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  7. The two annunciations by Beato Angelico

The two annunciations by Beato Angelico

Cortona and San Giovanni Valdarno are linked by a Dominican painter and friar, remembered as one of the greatest artists of the early Renaissance: Guido di Piero, then Fra’ Giovanni da Fiesole, but known by all as Beato Angelico.

Born in Vicchio nel Mugello, the painter was a figure of capital importance in the development of art in the 15th century because the medieval values inspired by religion, still carried forward by late Gothic painting, united humanism and the Renaissance principles that treated perspective construction and light in a new way. The latter is one of the elements that most characterizes the language of Beato Angelico. A light that enhances that world that the Tuscan artist describes with naturalistic flair, but that he considers created by God.

As it has been pointed out, the art of the painter friar is made to think and not only to contemplate, for this reason Beato Angelico is remembered in his own right as one of the fathers of the Renaissance. He died in 1455 and was beatified by John Paul II in 1982.

His main pictorial enterprises are admired in Florence, Orvieto and Rome, but in the Arezzo area there are two masterpieces that represent the “Annunciation”, which together with a third panel preserved in the Prado Museum in Madrid, coming from the Convent of San Domenico in Fiesole, are indicated by critics as different but similar solutions to develop a theme very dear to the painter.

The “Annunciation” of Cortona is in the Diocesan Museum of the city of Val di Chiana. The tempera on canvas was made between 1430 and 1436 for the Basilica of San Domenico, commissioned by the fabrics merchant Giovanni di Cola di Cecco, holder of the patronage of the Chapel of Annunziata.

The “Annunciation” of San Giovanni Valdarno is kept in the Museum of the Basilica of Santa Maria delle Grazie. It comes from the Convent of Francis in Montecarlo and was executed between 1432 and 1435, perhaps for another place. In 1944 it risked being stolen by the Nazis on the commission of the hierarch Hermann Göring, who wanted it for his own personal collection, but it was appropriately hidden the day before the arrival of the Germans thanks to the tip of the art historian and secret agent Rodolfo Siviero.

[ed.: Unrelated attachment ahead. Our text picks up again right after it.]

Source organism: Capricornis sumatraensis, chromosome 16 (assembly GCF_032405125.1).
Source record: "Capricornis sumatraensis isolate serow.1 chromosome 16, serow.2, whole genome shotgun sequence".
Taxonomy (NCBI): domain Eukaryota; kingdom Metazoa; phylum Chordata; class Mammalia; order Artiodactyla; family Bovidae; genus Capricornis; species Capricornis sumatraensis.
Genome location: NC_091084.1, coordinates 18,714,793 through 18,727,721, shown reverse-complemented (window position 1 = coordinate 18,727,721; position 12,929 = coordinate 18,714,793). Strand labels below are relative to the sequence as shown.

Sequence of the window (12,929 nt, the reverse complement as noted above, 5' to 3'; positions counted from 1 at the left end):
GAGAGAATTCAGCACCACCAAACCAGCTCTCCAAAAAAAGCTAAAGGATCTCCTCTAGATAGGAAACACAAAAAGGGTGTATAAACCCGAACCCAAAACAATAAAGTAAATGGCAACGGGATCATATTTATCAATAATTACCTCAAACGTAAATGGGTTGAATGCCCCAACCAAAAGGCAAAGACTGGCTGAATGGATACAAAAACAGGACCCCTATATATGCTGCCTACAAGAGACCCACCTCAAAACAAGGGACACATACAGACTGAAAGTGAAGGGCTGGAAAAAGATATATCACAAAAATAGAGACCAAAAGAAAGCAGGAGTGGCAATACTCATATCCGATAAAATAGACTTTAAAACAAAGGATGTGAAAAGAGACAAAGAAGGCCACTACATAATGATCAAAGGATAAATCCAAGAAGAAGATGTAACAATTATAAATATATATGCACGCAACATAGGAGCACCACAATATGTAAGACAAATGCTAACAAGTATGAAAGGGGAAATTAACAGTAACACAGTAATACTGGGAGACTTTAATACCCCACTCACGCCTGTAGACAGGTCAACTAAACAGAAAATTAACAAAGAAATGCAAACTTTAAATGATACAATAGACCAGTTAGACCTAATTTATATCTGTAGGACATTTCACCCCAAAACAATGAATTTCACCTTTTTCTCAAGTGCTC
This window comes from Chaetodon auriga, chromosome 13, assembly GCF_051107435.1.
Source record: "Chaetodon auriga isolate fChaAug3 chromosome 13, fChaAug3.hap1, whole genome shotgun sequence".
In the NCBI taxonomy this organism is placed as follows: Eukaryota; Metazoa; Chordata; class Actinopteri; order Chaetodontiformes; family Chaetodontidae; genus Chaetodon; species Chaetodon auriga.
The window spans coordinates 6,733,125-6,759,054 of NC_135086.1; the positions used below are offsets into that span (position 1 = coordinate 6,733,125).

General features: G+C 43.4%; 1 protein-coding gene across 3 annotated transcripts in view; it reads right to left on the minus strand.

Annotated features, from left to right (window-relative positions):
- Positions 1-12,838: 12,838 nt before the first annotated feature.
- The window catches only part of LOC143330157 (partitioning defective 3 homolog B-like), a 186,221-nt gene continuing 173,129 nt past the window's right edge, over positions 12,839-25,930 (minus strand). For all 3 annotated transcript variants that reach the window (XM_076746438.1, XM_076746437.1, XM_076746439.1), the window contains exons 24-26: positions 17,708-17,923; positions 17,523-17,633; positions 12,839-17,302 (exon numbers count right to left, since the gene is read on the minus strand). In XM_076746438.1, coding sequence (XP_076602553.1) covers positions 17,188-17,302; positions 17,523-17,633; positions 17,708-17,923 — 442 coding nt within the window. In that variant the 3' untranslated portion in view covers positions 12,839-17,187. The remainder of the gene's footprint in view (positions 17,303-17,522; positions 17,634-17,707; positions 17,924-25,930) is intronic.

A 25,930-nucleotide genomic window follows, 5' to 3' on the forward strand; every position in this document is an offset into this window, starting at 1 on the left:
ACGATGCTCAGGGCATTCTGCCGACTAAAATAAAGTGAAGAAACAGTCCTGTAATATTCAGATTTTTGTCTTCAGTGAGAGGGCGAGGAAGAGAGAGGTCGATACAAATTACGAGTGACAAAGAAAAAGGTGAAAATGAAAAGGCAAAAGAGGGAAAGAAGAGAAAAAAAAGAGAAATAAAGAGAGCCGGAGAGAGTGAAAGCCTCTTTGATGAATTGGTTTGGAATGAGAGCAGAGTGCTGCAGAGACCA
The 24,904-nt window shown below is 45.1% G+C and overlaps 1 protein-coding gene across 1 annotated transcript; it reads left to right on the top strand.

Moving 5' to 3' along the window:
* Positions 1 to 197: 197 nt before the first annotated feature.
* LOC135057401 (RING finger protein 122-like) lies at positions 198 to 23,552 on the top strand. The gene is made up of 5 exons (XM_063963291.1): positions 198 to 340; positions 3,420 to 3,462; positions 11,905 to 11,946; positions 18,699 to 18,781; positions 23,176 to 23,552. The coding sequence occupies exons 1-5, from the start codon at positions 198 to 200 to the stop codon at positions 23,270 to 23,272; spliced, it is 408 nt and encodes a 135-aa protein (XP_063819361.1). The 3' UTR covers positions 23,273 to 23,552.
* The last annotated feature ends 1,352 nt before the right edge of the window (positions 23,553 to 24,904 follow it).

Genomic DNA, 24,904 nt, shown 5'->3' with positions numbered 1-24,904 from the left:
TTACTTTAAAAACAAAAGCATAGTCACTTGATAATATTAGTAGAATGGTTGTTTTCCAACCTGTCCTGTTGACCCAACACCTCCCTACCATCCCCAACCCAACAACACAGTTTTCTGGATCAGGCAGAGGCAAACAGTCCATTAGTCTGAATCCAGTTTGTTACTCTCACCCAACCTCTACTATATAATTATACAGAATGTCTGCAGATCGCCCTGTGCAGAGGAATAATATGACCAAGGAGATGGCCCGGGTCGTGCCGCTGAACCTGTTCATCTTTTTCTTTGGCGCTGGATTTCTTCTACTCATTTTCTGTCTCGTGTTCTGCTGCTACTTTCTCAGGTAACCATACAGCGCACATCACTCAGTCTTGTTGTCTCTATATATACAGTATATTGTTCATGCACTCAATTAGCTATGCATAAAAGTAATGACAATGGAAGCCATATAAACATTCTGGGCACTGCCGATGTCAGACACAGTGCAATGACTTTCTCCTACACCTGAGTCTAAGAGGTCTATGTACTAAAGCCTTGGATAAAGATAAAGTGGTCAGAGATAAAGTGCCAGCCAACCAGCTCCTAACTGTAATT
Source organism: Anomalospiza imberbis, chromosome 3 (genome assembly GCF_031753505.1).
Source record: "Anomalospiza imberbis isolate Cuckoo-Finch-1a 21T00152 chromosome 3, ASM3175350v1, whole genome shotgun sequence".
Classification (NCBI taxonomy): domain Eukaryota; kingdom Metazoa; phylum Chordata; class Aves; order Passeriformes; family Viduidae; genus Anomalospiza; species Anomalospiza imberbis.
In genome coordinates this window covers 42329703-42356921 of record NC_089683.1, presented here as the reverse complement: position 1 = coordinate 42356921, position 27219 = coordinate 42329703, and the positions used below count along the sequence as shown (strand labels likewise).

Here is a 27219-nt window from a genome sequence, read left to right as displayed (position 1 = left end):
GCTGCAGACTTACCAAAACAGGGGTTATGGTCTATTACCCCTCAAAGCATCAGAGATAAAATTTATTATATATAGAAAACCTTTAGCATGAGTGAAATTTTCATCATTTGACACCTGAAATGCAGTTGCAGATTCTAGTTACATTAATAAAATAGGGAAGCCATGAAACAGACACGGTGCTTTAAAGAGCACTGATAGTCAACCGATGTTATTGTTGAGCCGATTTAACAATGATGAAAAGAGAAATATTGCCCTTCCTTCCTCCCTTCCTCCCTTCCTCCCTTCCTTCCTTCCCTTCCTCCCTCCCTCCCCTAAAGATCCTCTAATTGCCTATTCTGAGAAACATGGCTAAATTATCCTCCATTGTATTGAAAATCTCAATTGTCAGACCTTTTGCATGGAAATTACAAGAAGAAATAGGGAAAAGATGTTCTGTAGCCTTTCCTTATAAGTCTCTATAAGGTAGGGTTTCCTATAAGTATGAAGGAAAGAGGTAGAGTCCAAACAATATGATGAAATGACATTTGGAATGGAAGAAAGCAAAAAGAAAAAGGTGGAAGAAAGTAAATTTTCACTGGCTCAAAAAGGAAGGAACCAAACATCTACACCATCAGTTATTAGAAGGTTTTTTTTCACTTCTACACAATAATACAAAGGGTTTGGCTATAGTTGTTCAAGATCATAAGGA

In both the announcement of the virginal conception takes place in a portico with large arches that recall the Brunelleschian architectures. Our Lady is reading a book and she is aware of what awaits her, but she accepts the divine decision by submitting with a hint of bowing and with her arms crossed on her chest.

Beyond the loggia opens a lush garden, the hortus conclusus that symbolizes the virginity of Our Lady. The plants are designed with chromatic variety, calligraphic precision, and a strong taste for decoration, typical of international Gothic. The consistently forward-looking setting is, however, now fully Renaissance.

At the top, on the left, Beato Angelico represents the expulsion from the Earthly Paradise of Adam and Eve, an event that sanctioned the rupture of the covenant between the human being and God after the original sin, which thanks to the son conceived by Our Lady will be strengthened.

For years there has been a debate about which was the first performed by the Tuscan master, the plant is in fact similar. The figures of Our Lady and Gabriel the Archangel have similar positions and robes. In both there is a round in the arches with the prophet Isaiah, the one who had already prophesied the arrival of the Messiah.

In the Cortona panel, however, the scene is tripartite, while in the San Giovanni’s panel it is bipartite. The elongated figures of the archangel and the Virgin have more solid volumes in the work of Valdarnese and slenderer in that of Chianina. In general, Cortona’s work is recognized as a better balance and a higher mystical force. To that of San Giovanni Valdarno a greater chromatic sensitivity – just look at the marble floor with implausible modernity – and a more in-depth study of light.

Annunciation (1430 – 1436), Diocesan Museum, Cortona

Annunciation (1432 – 1435), Museum of the Basilica of Santa Maria delle Grazie, San Giovanni Valdarno

Annunciation (1435), originating from the Convent of San Domenico in Fiesole, Prado Museum, Madrid